Creating a Safer Sport Environment with Background Screening

The Responsible Coaching Movement advocates for the “Rule of Two”, background screening, and respect and ethics training to ensure the safety and protection of athletes and coaches. In the second of a three-part series, the Coaching Association of Canada’s Background Screening Matrix provides guidance about what the screening process should involve based on the role of the individual being screened.

Author:

Michel Hachey – Coaching Association of Canada

Sunday, July 15, 2018 – 21:12

This is the second installment of a 3-part blog series providing tools and resources to strengthen safety and ethical values in sport by introducing the Responsible Coaching Movement.  In Blog #1, we focused on the importance of the Rule of Two. In this installment, we’ll turn our attention to another key area of the Responsible Coaching Movement – Background Screening. Be on the lookout for the last part of this series on Respect and Ethics Training in August 2018.

 

“Sport should be free of discrimination, harassment, and harmful behaviour” is a message that was recently delivered by the federal government, which is introducing stronger measures to eliminate harassment and abuse in the Canadian sport system.

It is a statement that the Coaching Association of Canada, along with all of its partners, fully endorses. It is a statement that the Canadian sport community can support, in part, support by adopting policies and processes to ensure the safety and protection of athletes and coaches through the Responsible Coaching Movement (RCM). We described in detail what the RCM was in Blog #1, but in short, it focuses on three key areas to support the positive development of safe sport:

  • Rule of Two;
  • Background Screening; and
  • Respect and Ethics Training.

What is Background Screening?

Background screening is essential to making sport safe for all participants. The RCM defines background screening as a process that involves using a number of different tools to ensure coaches and volunteers meet the necessary security requirements to coach or work with athletes. These tools include comprehensive job postings, criminal record checks, interviews, and reference checks.

The background screening process should not only apply to coaches, but to all individuals working with athletes, including team managers, directors, and parents who accompany teams to competition.

Tools to Help Manage the Background Screening Process

With a better comprehension of what the entire background screening process entails, which involves much more than a criminal record check, let’s take a closer look at two tools to help administer it: 1) the RCM’s Background Screening Matrix and 2) Volunteer Canada’s 10-step screening process.

1. Background Screening Matrix

The Background Screening Matrix is an important resource of the Responsible Coaching Movement. Presented in a checklist format, it recommends different tools that should be considered as part of an organization’s screening process, including letters of reference, disclosure forms, and Sterling Talent Solutions’ Enhanced Police Record Check. Depending on the relative risk of the role an individual plays within an organization (e.g., from youth-volunteers to travel team coaches), the matrix proposes which screening tools should be utilized in the hiring process or as part of an ongoing assessment exercise. Below is a preview of the Background Screening Matrix, it can also be DOWNLOADED HERE.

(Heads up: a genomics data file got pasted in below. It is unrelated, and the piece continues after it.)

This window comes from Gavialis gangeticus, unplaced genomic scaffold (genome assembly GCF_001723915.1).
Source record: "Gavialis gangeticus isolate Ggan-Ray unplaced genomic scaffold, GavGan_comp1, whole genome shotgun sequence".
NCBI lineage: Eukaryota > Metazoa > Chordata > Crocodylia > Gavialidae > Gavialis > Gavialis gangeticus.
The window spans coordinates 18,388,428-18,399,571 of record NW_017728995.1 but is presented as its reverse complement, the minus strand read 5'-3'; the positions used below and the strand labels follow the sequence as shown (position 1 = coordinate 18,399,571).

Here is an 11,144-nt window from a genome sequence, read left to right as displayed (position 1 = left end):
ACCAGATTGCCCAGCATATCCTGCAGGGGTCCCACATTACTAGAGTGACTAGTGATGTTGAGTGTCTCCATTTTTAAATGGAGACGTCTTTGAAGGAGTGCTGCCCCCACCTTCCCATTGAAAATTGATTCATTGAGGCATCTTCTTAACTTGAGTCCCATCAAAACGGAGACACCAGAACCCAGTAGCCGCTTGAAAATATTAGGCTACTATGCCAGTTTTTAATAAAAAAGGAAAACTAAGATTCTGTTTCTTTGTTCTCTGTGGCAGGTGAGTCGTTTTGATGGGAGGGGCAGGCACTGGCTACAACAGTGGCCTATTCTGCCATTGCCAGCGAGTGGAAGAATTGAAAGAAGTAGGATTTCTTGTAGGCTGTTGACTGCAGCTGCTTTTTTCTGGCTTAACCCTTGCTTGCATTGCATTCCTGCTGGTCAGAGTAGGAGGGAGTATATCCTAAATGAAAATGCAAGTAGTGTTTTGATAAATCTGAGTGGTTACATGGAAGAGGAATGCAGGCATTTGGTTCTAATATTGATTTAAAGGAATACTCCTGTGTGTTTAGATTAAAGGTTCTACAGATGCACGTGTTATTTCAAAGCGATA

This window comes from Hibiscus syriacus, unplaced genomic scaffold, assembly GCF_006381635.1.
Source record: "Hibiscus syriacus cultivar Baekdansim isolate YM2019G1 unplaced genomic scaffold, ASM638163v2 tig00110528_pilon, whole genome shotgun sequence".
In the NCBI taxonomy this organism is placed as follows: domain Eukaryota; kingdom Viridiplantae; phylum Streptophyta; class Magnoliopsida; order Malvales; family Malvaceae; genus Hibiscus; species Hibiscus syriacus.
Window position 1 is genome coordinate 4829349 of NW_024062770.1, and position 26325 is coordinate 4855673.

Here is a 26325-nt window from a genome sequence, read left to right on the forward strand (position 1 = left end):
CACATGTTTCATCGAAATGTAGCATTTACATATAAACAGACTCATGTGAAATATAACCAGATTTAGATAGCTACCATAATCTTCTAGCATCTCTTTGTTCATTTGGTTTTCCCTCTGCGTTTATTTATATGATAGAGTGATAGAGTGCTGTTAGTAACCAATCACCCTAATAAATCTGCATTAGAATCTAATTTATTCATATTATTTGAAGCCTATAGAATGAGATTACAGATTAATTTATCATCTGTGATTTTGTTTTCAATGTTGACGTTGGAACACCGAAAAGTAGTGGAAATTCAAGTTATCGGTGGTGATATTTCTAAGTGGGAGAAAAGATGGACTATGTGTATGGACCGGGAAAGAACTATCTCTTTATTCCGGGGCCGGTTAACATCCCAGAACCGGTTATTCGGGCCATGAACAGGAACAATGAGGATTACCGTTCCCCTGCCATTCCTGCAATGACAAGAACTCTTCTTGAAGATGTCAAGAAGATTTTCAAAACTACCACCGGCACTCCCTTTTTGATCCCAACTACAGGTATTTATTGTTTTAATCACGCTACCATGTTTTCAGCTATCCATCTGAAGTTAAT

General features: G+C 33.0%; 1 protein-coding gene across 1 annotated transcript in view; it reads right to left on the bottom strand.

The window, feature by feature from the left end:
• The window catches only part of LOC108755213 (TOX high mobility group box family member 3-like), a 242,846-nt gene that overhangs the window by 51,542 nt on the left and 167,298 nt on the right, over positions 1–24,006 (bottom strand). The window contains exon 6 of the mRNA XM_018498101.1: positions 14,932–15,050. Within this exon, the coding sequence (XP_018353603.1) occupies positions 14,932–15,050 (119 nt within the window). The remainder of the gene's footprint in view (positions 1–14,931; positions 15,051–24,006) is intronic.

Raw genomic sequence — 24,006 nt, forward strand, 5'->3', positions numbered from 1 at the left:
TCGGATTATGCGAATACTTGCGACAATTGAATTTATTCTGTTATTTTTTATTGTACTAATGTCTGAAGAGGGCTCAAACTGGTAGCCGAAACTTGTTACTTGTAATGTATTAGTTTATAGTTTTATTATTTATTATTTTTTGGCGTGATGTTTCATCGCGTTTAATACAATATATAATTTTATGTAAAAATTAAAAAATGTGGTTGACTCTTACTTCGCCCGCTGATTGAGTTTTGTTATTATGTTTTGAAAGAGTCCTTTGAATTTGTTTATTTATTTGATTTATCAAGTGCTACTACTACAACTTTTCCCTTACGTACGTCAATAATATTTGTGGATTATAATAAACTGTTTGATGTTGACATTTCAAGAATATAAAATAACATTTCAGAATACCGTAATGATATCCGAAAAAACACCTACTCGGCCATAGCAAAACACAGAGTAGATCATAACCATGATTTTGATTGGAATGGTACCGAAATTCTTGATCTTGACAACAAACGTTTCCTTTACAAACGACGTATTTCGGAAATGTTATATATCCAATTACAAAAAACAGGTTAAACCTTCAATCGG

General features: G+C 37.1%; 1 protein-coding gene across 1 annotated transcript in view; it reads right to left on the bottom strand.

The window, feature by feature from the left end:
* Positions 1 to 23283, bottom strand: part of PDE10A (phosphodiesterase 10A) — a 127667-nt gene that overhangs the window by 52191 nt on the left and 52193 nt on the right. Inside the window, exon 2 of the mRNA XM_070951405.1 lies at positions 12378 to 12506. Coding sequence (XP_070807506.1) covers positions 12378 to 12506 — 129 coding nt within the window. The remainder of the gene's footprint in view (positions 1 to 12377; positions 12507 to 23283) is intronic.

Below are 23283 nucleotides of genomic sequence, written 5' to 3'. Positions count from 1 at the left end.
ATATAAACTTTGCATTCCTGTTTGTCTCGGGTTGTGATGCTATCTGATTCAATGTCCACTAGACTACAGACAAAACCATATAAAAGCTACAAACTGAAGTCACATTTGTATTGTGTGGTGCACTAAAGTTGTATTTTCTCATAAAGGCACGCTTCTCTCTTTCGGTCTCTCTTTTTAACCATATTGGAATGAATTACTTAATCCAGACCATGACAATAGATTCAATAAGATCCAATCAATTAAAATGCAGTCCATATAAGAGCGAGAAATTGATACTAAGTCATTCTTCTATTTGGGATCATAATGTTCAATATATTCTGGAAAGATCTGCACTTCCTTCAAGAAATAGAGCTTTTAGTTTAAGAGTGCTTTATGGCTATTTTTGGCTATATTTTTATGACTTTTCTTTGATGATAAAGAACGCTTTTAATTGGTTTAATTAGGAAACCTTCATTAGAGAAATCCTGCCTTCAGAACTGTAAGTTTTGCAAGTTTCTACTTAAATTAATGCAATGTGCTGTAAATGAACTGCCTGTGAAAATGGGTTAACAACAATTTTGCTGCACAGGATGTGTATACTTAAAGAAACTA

2. Volunteer Canada’s 10 Steps of Screening

The 10 Steps of Screening is an ongoing process that ensures a volunteers’ involvement is meeting the needs of the organizations, the populations they serve, and the volunteers themselves. The steps provide clear guidelines for developing screening policies to show an organization’s commitment to safe and meaningful volunteer engagement. The 10 steps are:

  1. Assessment
  2. Position – Assignment
  3. Recruitment
  4. Application
  5. Interview
  6. References
  7. Police Checks
  8. Orientation and Training
  9. Support and Supervision
  10. Follow-up and Feedback

For a broader explanation of each step, DOWNLOAD THE BROCHURE HERE.

Recommended Responsible Coaching Resources

For more information on the Responsible Coaching Movement, or to learn more about the different resources available (for organizations, coaches, and parents) to adhere to ethical coaching practices, please visit www.coach.ca/ResponsibleCoaching.

Discover which organizations have pledged their commitment to the Responsible Coaching Movement by CLICKING HERE. Ready to take the pledge? Commit to the Responsible Coaching Movement HERE.

For more information, please email RCM@coach.ca.

 

About the Author – Michel Hachey is the Communications Manager at the Coaching Association of Canada. A proud father, he is devoted to making sport as fun and safe for his daughter as it was for him growing up. He is a strong advocate of quality coaching and a firm believer that it can positively impact athletes and participants in communities from coast to coast to coast.